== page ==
The primary feasibility outcomes will be recruitment and retention rate for eligible patients and the estimated resources required per patient to complete the main trial (program delivery costs). We aim for at least 30% recruitment of those eligible, 90% retention of those recruited, and no more than US $1500 per patient spent on running the pilot trial. This figure is based on the limits of peer-reviewed RCT funding for a full trial.

  2. b)

    The primary clinical outcome will be the number of drug therapy problems remediated including the number of high-risk medications improved (for example, dose adjustment, discontinued, seriously interacting drugs removed) at 3-month posthospital discharge end-study visit, as judged by adjudicators using APEQ.

Secondary outcomes

  1. a)

    The secondary feasibility outcomes of CPT consultation include recommendation acceptance and adherence by primary team and by patients, consult volume capacity, and potential to apply the intervention entirely through virtual visits including eConsults. Thresholds for success are described in Table 2.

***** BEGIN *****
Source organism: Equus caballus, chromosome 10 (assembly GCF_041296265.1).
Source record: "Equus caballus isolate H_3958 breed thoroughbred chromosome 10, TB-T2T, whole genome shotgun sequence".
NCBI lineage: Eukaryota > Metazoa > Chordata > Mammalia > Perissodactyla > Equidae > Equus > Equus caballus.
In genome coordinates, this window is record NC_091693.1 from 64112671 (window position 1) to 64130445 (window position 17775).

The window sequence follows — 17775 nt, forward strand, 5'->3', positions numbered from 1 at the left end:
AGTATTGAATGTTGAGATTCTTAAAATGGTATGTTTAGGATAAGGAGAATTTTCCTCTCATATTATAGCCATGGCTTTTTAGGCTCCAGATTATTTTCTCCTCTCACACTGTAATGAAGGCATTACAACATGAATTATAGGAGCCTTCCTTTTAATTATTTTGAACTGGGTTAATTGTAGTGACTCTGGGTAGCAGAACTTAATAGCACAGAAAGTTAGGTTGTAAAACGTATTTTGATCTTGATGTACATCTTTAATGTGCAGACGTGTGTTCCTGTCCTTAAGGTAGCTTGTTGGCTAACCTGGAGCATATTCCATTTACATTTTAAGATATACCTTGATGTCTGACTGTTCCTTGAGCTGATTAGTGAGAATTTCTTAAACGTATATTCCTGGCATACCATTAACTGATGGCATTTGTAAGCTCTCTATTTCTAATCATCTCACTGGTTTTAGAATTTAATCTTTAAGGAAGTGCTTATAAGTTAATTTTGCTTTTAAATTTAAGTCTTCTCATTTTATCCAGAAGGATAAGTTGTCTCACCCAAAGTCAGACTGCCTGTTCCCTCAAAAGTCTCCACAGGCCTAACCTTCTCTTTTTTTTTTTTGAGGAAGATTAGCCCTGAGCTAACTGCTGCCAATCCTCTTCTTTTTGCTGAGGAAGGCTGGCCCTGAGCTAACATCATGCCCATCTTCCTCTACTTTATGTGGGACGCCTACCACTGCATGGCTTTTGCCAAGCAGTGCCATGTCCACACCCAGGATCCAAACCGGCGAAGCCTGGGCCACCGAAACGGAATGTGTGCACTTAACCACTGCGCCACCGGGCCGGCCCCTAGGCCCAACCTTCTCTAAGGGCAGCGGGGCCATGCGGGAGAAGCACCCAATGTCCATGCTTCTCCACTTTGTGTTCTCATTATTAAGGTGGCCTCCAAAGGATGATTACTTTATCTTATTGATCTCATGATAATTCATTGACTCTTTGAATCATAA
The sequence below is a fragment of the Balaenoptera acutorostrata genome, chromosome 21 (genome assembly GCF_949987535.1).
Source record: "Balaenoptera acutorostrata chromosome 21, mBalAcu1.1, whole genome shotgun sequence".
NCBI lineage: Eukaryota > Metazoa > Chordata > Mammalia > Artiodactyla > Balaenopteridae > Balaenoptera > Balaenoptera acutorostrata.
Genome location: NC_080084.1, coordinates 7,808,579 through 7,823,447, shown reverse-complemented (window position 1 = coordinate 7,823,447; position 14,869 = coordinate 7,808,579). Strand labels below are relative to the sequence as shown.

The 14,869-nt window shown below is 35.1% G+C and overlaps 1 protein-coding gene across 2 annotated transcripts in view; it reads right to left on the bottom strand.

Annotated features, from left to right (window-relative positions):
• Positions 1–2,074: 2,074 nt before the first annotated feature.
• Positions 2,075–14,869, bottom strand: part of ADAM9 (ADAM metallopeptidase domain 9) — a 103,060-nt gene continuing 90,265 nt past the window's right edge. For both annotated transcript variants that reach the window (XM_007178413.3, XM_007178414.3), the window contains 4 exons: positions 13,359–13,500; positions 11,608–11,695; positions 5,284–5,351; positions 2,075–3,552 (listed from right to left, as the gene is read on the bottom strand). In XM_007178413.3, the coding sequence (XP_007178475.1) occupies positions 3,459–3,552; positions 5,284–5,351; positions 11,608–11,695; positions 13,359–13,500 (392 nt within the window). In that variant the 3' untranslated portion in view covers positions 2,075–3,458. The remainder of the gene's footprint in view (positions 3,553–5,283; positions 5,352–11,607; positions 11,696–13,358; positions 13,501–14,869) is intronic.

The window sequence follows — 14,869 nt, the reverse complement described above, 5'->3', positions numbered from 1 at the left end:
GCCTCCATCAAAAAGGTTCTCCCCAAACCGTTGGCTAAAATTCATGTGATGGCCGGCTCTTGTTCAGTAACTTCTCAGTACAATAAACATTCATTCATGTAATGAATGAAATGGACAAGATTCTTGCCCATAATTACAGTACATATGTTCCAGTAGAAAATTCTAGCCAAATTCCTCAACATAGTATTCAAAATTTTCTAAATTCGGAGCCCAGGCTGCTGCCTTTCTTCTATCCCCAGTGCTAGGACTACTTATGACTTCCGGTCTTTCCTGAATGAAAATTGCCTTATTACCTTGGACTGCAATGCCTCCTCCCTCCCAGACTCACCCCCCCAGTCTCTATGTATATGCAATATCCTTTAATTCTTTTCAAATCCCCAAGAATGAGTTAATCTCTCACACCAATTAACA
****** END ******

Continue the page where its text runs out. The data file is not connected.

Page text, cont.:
2. b)

    The secondary clinical/patient-important outcomes will include the following:

    1. 1.

      Adverse drug events (ADEs) defined as “Harm caused by exposure to a drug” adjudicated using Leape and Bates scale (6 - definitely due to medication, 5 - probably due to medication, 4 - possibly due to medication, 3 - possibly due to disease, 2 - probably due to disease, 1 - definitely due to disease, 5 and 6 considered ADE) [74]. ADE preventability will be evaluated using the recommended “best practice”-based definition [70].

    2. 2.

      Medication errors defined as an error (of commission or omission) at any step along the pathway that begins with prescribing and ends with the patient taking the medication [74]. We will use the standard NCC-MERP classification system [71, 75].

    3. 3.

      Number of medications per patient end study compared to baseline.

    4. 4.